This is a pretty good preview of the next big battle in Iraq–over Basrah and its adjacent oil fields in the south. There are three contending Shi’ite parties:
SIIC [formerly SCIRI, the Hakim family organization including the Badr Brigade militia] has the overt backing of Washington and, ironically, having grown up in Iran for more than two decades before the 2003 war, has the closest ties to Iran. It’s the upper class of the Shiite party power structure.
The Fadhila and Sadr parties share a larger local power base, and although they are believed to have some tie to Iran, are very pro-Iraqi nationalist.
Fadhila has a stronger share of the upper working class, giving it a power base that got it elected in 2005.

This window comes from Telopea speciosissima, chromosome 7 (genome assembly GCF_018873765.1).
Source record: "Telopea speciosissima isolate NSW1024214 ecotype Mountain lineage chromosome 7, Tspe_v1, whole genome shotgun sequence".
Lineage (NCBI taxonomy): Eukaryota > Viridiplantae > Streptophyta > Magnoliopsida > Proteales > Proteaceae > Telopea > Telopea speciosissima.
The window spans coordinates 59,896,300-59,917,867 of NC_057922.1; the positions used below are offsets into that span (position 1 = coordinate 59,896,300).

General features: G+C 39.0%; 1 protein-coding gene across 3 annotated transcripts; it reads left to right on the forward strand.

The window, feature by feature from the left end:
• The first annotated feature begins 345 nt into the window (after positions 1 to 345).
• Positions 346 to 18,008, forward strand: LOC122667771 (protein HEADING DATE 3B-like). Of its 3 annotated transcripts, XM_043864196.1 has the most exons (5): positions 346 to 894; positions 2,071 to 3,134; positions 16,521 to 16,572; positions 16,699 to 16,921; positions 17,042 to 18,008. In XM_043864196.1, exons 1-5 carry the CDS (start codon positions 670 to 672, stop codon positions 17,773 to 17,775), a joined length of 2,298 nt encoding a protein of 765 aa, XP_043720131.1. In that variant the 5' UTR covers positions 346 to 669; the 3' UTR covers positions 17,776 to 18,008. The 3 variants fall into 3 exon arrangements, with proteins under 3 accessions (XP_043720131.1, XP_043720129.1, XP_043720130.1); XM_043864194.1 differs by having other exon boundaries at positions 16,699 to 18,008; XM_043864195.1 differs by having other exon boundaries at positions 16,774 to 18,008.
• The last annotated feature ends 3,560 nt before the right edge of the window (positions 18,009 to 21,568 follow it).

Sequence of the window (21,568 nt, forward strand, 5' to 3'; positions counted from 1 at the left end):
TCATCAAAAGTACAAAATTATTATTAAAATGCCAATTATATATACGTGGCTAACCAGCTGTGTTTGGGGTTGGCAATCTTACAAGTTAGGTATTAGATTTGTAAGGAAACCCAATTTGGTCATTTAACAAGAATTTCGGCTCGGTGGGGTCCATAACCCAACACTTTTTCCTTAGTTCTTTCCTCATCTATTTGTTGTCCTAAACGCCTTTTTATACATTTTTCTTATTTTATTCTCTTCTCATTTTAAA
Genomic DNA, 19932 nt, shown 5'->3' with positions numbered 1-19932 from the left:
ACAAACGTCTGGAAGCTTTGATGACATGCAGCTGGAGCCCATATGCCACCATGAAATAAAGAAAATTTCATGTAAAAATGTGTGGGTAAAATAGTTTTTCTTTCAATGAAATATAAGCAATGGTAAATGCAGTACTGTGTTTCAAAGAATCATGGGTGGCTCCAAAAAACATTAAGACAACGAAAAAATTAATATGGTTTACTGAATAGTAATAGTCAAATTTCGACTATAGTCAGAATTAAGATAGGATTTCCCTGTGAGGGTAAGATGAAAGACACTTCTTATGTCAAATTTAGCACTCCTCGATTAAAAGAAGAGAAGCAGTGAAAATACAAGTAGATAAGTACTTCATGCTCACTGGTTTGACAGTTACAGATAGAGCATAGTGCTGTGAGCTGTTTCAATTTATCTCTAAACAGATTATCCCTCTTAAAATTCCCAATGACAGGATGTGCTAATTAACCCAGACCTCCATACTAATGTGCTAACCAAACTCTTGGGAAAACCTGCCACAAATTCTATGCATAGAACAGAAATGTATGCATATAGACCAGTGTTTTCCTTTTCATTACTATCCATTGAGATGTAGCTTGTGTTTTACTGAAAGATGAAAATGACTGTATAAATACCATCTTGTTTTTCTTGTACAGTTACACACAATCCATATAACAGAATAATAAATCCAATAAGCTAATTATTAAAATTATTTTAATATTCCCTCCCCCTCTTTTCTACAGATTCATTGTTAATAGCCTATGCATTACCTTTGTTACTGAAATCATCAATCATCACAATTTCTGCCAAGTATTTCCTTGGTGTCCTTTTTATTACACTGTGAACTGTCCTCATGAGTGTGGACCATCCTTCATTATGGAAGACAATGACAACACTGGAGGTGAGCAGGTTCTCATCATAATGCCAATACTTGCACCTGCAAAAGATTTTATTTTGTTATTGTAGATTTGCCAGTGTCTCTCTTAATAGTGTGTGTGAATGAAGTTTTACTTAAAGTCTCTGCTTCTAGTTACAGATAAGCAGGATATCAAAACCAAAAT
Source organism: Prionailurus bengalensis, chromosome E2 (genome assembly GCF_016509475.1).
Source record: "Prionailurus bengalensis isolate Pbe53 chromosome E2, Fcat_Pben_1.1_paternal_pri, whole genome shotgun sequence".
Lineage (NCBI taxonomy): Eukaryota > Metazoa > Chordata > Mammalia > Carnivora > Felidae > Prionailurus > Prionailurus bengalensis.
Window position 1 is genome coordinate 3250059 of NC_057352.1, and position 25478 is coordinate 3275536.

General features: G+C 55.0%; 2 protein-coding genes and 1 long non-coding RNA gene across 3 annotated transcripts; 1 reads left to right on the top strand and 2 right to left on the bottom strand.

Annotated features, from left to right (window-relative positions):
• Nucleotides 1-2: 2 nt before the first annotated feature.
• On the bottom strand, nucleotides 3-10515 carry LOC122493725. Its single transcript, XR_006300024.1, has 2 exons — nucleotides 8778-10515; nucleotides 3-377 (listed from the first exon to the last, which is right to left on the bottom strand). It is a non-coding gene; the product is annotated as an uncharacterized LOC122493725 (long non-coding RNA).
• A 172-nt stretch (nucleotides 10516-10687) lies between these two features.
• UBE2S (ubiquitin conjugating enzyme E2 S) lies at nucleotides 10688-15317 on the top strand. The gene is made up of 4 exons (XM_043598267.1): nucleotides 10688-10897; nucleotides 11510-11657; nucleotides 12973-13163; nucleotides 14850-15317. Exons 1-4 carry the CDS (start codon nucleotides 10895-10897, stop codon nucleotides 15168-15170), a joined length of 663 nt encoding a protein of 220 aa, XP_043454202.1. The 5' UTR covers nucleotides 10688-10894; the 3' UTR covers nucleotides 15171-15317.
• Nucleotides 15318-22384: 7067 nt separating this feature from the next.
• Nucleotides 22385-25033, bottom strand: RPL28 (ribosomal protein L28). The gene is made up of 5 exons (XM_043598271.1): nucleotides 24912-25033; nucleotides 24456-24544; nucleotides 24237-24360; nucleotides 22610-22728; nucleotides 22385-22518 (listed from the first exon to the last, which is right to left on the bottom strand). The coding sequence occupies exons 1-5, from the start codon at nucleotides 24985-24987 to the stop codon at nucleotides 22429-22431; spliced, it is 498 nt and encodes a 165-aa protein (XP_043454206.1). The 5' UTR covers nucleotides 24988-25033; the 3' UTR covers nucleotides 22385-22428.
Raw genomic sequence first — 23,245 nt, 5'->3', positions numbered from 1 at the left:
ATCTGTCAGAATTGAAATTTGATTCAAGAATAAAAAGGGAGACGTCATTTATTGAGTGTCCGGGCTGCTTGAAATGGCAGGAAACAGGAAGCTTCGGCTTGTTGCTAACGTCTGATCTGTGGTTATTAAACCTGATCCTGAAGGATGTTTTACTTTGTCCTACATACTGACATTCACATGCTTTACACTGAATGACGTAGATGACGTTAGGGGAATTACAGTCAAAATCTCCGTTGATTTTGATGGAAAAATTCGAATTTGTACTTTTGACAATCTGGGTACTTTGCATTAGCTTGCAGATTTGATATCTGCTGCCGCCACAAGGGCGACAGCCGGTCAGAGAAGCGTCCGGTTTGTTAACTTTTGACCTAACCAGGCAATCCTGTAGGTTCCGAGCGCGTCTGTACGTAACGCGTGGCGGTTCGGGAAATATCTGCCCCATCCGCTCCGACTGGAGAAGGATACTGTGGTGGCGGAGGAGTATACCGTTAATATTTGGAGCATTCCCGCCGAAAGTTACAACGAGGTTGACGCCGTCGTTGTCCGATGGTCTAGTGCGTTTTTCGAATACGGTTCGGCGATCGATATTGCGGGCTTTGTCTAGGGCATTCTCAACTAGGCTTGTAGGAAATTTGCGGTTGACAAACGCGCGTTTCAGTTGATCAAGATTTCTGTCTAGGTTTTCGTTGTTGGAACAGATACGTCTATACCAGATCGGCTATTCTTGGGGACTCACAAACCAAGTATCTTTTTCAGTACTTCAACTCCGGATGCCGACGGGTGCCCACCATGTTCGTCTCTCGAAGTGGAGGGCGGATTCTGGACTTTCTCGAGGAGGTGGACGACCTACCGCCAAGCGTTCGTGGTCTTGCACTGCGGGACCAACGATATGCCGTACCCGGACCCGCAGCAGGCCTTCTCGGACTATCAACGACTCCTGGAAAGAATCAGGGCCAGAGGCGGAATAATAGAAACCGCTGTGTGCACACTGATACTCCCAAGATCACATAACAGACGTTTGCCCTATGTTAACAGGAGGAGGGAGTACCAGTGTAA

The Sadr Party strength comes from “some really poor slums in Basra,” said [Juan]Cole.
It’s “closest to the masses,” said Rochdi Younsi, Middle East analyst at the business risk firm Eurasia Group, and its leader, “the Shiite Che Guevara,” is rallying poor Shiites against Shiite, Sunni and U.S. adversaries throughout Iraq.
This fight is going to have a greater impact on the future of Iraq than practically anything the U.S. is now doing there, and certainly it’s more relevent to the future than the assorted writhings of the Maliki non-government.
Update: Thanks to reader Whskyjack for this link to more information about the situation in Basrah. If anyone out there has other Basrah links–especially to live, real-time local reporting–I’d be interested in hearing about it.